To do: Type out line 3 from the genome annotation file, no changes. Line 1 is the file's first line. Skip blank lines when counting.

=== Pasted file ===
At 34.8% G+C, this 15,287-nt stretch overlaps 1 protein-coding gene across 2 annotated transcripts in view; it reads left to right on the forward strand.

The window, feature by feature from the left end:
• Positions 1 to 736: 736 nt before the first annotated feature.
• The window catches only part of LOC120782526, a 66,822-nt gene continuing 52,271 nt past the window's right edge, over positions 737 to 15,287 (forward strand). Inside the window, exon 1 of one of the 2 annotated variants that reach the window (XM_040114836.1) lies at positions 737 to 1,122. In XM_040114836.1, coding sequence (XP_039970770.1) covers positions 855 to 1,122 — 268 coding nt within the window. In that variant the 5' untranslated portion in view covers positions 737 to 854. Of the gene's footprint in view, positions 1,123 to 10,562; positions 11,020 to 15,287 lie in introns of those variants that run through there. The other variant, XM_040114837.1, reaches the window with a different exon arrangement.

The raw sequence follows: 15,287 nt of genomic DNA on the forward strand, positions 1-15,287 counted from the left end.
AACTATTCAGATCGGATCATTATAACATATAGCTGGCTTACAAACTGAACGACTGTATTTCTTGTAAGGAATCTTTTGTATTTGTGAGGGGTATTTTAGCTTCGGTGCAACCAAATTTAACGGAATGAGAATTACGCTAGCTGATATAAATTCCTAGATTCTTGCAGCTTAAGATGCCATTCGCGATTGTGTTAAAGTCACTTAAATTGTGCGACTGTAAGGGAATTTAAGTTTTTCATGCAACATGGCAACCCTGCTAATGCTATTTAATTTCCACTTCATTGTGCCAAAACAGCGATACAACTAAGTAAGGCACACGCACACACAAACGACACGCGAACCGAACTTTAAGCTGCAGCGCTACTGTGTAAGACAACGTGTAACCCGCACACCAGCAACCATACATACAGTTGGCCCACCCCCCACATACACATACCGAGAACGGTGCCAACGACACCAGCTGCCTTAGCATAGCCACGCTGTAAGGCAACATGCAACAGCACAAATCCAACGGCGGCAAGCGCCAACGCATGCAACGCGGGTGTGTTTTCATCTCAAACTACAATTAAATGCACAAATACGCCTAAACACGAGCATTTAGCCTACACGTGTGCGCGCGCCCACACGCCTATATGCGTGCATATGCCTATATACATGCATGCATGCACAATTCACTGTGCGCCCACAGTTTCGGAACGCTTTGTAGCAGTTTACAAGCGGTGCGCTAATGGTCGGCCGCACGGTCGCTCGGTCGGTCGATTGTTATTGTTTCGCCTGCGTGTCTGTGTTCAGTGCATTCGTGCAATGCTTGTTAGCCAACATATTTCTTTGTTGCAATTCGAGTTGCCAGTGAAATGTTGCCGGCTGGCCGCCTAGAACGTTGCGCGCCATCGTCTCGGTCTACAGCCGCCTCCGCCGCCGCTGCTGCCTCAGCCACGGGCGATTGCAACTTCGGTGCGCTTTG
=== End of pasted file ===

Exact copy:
• Positions 1 to 736: 736 nt before the first annotated feature.